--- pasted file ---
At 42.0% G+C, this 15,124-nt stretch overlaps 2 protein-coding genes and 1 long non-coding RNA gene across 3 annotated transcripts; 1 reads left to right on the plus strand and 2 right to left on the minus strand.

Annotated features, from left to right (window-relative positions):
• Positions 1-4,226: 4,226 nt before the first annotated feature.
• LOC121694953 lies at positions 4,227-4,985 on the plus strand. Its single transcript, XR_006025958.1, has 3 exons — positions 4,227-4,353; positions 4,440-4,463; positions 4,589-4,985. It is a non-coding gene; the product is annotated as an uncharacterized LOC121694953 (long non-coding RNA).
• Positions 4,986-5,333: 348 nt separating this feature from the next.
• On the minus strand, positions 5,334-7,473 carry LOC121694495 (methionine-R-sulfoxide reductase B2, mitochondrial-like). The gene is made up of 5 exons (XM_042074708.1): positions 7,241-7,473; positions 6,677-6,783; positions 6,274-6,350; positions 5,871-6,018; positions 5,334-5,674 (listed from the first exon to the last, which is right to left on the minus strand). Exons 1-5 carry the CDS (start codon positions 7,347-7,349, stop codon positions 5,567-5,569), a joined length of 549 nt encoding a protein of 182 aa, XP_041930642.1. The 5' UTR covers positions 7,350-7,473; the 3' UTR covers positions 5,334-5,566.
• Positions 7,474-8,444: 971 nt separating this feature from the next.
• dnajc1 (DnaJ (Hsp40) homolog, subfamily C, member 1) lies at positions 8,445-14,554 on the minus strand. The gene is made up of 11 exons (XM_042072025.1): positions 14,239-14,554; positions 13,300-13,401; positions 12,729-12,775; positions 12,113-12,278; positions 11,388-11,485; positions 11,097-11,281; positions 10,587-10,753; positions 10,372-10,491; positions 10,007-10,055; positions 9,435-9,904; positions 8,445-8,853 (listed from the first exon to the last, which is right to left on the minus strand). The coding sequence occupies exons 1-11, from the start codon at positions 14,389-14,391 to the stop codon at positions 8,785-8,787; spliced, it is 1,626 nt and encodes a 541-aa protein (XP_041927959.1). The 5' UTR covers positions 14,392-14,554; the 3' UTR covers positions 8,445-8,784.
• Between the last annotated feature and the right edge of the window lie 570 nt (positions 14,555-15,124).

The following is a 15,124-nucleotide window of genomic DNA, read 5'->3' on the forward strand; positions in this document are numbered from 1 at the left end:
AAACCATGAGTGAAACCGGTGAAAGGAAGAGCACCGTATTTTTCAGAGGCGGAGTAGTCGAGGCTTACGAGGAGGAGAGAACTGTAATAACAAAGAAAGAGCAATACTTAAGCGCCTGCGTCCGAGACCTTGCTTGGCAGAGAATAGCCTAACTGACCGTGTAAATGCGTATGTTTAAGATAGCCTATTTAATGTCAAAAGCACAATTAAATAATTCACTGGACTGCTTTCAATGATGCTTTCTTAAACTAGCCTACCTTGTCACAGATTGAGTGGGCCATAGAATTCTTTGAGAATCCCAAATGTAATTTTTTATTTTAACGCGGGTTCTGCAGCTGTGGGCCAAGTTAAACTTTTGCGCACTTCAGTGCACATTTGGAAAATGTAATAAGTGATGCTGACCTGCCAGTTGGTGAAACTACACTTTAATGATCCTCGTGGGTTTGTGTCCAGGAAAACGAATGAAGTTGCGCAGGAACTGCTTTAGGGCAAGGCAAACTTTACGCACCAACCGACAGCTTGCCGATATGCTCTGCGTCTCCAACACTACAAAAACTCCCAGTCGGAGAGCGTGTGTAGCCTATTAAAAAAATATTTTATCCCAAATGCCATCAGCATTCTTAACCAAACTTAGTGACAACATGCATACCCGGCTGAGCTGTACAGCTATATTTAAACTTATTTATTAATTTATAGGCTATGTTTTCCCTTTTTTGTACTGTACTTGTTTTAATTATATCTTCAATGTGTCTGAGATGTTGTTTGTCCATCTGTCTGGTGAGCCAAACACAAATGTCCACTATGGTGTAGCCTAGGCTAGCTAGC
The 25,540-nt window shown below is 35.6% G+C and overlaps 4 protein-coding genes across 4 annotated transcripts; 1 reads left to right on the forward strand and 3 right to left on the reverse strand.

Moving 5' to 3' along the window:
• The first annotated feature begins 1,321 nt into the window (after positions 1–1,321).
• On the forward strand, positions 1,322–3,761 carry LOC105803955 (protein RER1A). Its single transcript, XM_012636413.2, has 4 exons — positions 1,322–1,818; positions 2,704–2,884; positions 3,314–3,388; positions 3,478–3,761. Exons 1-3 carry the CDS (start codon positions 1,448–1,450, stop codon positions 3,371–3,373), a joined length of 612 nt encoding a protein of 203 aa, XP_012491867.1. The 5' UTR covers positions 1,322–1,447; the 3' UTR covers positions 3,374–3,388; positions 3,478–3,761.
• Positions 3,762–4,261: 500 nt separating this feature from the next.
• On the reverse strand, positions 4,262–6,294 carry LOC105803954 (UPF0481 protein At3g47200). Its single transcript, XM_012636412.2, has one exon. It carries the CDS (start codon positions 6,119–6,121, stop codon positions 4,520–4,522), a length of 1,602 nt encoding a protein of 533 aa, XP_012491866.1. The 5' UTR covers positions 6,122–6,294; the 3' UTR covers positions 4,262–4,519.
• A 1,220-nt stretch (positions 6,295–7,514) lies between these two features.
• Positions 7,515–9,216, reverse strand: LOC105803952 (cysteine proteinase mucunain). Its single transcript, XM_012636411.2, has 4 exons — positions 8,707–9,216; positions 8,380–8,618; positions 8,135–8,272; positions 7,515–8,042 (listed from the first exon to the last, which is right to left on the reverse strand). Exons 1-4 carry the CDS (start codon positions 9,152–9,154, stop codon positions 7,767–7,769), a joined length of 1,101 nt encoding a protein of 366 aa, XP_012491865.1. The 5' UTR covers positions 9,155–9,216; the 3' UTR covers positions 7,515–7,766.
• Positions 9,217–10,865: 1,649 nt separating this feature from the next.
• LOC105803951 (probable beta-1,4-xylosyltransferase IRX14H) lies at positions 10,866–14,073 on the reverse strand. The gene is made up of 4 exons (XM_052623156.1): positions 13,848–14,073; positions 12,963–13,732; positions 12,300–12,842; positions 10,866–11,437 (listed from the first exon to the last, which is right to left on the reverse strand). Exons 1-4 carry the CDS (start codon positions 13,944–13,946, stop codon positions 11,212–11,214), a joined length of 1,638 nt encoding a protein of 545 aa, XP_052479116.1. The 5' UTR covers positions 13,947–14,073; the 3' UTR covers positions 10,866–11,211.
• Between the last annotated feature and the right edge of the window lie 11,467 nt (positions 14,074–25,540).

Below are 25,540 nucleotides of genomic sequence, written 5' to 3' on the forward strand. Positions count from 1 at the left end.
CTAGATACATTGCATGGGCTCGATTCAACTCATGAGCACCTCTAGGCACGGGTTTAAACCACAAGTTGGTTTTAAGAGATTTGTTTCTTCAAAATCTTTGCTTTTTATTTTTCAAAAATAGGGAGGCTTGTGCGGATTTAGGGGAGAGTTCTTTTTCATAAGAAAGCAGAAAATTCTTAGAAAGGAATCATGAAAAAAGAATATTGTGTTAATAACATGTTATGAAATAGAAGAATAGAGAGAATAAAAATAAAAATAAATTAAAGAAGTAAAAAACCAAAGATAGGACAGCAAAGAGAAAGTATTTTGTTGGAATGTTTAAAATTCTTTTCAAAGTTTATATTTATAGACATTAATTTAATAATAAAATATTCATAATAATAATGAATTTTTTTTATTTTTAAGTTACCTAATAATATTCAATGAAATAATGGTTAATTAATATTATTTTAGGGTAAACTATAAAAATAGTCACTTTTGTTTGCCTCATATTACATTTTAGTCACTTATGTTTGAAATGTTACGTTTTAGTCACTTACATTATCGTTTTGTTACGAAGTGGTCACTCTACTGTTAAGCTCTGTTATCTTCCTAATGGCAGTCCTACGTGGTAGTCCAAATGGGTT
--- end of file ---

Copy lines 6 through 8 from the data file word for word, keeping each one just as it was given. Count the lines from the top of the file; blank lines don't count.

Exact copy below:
• On the minus strand, positions 5,334-7,473 carry LOC121694495 (methionine-R-sulfoxide reductase B2, mitochondrial-like). The gene is made up of 5 exons (XM_042074708.1): positions 7,241-7,473; positions 6,677-6,783; positions 6,274-6,350; positions 5,871-6,018; positions 5,334-5,674 (listed from the first exon to the last, which is right to left on the minus strand). Exons 1-5 carry the CDS (start codon positions 7,347-7,349, stop codon positions 5,567-5,569), a joined length of 549 nt encoding a protein of 182 aa, XP_041930642.1. The 5' UTR covers positions 7,350-7,473; the 3' UTR covers positions 5,334-5,566.
• Positions 7,474-8,444: 971 nt separating this feature from the next.
• dnajc1 (DnaJ (Hsp40) homolog, subfamily C, member 1) lies at positions 8,445-14,554 on the minus strand. The gene is made up of 11 exons (XM_042072025.1): positions 14,239-14,554; positions 13,300-13,401; positions 12,729-12,775; positions 12,113-12,278; positions 11,388-11,485; positions 11,097-11,281; positions 10,587-10,753; positions 10,372-10,491; positions 10,007-10,055; positions 9,435-9,904; positions 8,445-8,853 (listed from the first exon to the last, which is right to left on the minus strand). The coding sequence occupies exons 1-11, from the start codon at positions 14,389-14,391 to the stop codon at positions 8,785-8,787; spliced, it is 1,626 nt and encodes a 541-aa protein (XP_041927959.1). The 5' UTR covers positions 14,392-14,554; the 3' UTR covers positions 8,445-8,784.